Cruise retailers said last week that sales appeared to be off to a promising start in 2014, following two years of disappointment during the Wave season that ushers in each new year’s bookings.
The only cruise company that has reported earnings so far this year took a more cautious approach. Executives at Royal Caribbean Cruises Ltd. (RCCL) used words like “typical” and “normal” to describe the first month of cruise sales in a conference call with Wall Street analysts last week.
All three of the major cruise companies are publicly traded and can only release sales figures that have been submitted to the U.S. Securities and Exchange Commission.
But several travel agents were decidedly upbeat.
“It’s been fantastic for us,” reported Joseph Giampietro, president of Cruise Brothers, a large retailer based in East Providence, R.I.
Matthew Jacob, an analyst at ITG Investment Research, suggested that RCCL might be portraying its bookings conservatively.
“The data we have up until now is probably stronger than what their guidance indicates,” Jacob said. “They are leaving some cushion for softness in close-in bookings.”
But even just a “normal” year might sit well with the industry and agents after two seasons running in which a negative event collapsed the momentum that Wave season is designed to generate.
The most memorable thing about the 2014 Wave season so far is the bone-chilling cold weather that gripped the northern areas of the country after New Year’s and extended into much of the South last week.
The first week of 2014 cruise sales at RCCL was somewhat softer than last year, CFO Jason Liberty said.
“The severity of the weather kept people indoors and clearly resulted in lower bookings for several days,” he said.
Demand was weakest in the Northeast and Midwest but stronger in the warmer markets, he said.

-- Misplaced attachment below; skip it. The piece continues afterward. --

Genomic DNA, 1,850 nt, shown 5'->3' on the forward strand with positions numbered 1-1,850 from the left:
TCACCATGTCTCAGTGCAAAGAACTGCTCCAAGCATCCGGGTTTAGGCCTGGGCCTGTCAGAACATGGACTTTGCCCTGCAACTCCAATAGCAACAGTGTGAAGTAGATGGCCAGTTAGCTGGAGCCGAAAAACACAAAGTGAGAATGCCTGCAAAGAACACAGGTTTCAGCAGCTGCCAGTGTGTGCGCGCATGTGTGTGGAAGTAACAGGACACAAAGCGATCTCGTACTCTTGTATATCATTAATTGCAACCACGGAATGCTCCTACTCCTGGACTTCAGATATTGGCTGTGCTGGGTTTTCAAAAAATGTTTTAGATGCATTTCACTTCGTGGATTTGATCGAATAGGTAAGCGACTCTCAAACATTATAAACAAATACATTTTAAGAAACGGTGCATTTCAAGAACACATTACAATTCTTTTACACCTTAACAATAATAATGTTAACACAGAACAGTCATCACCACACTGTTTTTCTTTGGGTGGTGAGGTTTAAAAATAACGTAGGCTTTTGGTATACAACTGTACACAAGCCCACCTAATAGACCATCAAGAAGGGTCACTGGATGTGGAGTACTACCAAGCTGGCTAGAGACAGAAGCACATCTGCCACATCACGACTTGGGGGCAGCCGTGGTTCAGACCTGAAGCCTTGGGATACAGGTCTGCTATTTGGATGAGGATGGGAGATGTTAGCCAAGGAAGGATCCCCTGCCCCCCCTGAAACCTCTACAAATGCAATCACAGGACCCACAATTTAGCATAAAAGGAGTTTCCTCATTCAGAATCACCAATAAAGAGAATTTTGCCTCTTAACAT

By last week, another front had pushed through the Deep South, badly snarling traffic in Atlanta and other Southern areas.
Adam Goldstein, president of Royal Caribbean International, said the frigid conditions worked in the industry’s favor.
“Obviously, we are continuing to root for cold weather, and we are seeing what is more or less an endless stretch of it,” he told analysts on RCCL’s earnings call.
That could be a stroke of luck for an industry that has emphasized the Caribbean this year. Caribbean capacity, both industrywide and for RCCL, is up 13% over last year, raising questions about how much discounting will be needed to fill all of the ships.
Cruise Brothers’ Giampietro said that at a recent consumer show, many of the cruise sales it booked were for Caribbean sailings in March, April and May. He said that was unusual because in other years inventory that close in would not be available.
“A lot of those ships have redeployed from Europe,” he said. “That’s why you’re seeing that [availability].”
Cruise Brothers’ higher sales are being driven by “price points,” he said. “It’s the best value. It’s within people’s reach, and they realize it now more than ever.”
Most cruise lines are staging promotions during Wave season, featuring low deposits, onboard credits, complimentary beverage packages, reduced airfares and other incentives as well as favorable ticket prices.